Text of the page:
It seems to be the time of the year that classroom assignments turn to thoughts of biography. Yes, those books that tell the stories of real people. Fortunately, fans of fiction and nonfiction agree: biographies are fun to read, whether you use your eyes or ears to do so. Basing engrossing narratives on interesting facts, biographies make the educational entertaining and the entertaining educational.
This past week, three notable new audiobook biographies were added to our library.
Voice of Freedom: Fannie Lou Hamer: Spirit of the Civil Rights Movement by Carole Boston Weatherford tells the emotional story of a Civil Rights heroine, the daughter of a sharecropper in Mississippi. In the audiobook version, background music and sound effects complement Janina Edwards’s melodious narration and pitch-perfect accent. Readers who also check out the book will discover beautiful illustrations that won the John Steptoe New Talent Illustrator Award and a Caldecott Honor. This title is a Robert Sibert Award honoree for being a distinguished informational book.
Undefeated: Jim Thorpe and the Carlisle Indian School Football Team by Steve Sheinkin and read by Mark Bramhall will appeal to sports fans, those who like underdog stories, and readers who like unflinching historical narratives of the Native American experience. It is the story of Jim Thorpe, who was called the “greatest athlete in the world” in the early years of the 20th century and went on to win gold in the 1912 Olympics, and of Pop Warner, Thorpe’s coach and legendary football innovator. It was named an ALA Notable Children’s Book.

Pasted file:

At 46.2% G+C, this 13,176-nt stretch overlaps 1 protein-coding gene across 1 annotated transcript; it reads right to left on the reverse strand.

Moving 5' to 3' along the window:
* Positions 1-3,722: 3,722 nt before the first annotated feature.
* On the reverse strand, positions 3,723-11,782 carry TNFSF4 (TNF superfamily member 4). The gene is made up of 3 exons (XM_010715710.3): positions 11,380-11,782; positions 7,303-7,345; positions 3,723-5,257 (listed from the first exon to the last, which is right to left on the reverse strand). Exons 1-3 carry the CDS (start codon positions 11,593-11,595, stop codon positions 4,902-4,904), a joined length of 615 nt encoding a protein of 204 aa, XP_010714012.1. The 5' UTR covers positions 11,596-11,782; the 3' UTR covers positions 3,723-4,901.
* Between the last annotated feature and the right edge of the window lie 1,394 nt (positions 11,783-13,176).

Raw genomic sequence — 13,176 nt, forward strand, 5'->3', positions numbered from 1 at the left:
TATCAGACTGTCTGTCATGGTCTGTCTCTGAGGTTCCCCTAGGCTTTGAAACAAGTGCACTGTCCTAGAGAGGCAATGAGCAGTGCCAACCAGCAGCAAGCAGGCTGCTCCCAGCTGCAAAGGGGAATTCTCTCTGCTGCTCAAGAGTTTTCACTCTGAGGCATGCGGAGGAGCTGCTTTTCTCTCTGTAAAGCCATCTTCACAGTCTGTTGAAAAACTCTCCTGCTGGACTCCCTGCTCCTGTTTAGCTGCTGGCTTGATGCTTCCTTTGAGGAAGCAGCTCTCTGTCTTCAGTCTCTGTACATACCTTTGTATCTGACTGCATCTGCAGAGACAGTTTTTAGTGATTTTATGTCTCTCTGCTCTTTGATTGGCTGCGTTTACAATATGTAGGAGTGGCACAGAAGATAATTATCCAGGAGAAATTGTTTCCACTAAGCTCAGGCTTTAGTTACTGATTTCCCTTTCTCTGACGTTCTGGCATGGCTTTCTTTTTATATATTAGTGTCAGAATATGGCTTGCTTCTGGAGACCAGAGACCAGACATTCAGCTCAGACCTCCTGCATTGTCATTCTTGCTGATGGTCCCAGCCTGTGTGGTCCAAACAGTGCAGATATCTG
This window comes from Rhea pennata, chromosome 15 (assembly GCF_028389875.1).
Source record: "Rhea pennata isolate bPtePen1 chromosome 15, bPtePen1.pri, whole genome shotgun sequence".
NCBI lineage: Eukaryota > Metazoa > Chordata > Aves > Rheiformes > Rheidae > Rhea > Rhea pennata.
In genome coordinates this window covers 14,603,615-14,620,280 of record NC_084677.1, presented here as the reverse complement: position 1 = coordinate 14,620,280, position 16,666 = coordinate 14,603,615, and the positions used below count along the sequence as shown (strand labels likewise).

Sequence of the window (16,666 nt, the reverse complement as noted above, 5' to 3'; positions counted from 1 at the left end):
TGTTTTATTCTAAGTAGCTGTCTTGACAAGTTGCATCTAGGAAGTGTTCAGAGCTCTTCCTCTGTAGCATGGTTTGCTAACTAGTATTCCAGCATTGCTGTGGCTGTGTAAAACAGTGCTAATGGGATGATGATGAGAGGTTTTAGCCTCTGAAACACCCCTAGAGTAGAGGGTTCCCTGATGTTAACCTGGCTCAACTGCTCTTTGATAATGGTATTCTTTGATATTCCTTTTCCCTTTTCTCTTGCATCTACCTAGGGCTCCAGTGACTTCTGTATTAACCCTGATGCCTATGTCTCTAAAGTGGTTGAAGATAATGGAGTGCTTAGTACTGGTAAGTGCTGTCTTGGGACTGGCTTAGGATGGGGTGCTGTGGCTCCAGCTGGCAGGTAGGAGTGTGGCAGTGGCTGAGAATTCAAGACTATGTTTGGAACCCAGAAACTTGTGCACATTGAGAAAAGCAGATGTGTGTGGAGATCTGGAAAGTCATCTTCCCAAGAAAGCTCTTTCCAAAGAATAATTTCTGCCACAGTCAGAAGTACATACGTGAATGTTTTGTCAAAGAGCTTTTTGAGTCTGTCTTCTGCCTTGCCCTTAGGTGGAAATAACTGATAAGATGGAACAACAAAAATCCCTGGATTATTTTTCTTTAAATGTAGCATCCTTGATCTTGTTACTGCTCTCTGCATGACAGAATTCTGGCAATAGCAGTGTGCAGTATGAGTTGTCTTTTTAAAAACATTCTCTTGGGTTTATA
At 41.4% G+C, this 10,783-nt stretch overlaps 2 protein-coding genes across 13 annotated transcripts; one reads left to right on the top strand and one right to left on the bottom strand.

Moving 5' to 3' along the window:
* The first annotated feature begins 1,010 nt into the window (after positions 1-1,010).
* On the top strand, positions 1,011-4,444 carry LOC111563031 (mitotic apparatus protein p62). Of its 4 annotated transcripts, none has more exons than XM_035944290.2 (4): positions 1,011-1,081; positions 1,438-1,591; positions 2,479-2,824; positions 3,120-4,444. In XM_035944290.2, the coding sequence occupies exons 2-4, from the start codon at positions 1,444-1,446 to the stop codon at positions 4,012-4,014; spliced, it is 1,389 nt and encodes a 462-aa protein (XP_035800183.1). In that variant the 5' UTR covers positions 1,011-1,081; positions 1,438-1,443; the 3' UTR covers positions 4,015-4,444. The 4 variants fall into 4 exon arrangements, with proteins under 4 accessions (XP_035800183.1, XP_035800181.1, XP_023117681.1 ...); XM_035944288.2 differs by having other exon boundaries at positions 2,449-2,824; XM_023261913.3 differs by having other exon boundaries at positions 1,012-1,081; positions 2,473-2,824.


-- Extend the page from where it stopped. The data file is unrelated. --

Notorious RBG: The Life and Times of Ruth Bader Ginsburg Young Reader’s Edition by Irin Carmon and Shana Knizhnik is read by Andi Arndt. It mixes pop culture, humor, and expert analysis to tell the remarkable story of the pioneering, trailblazing, heroine whose tireless fight for equality has impacted our whole country.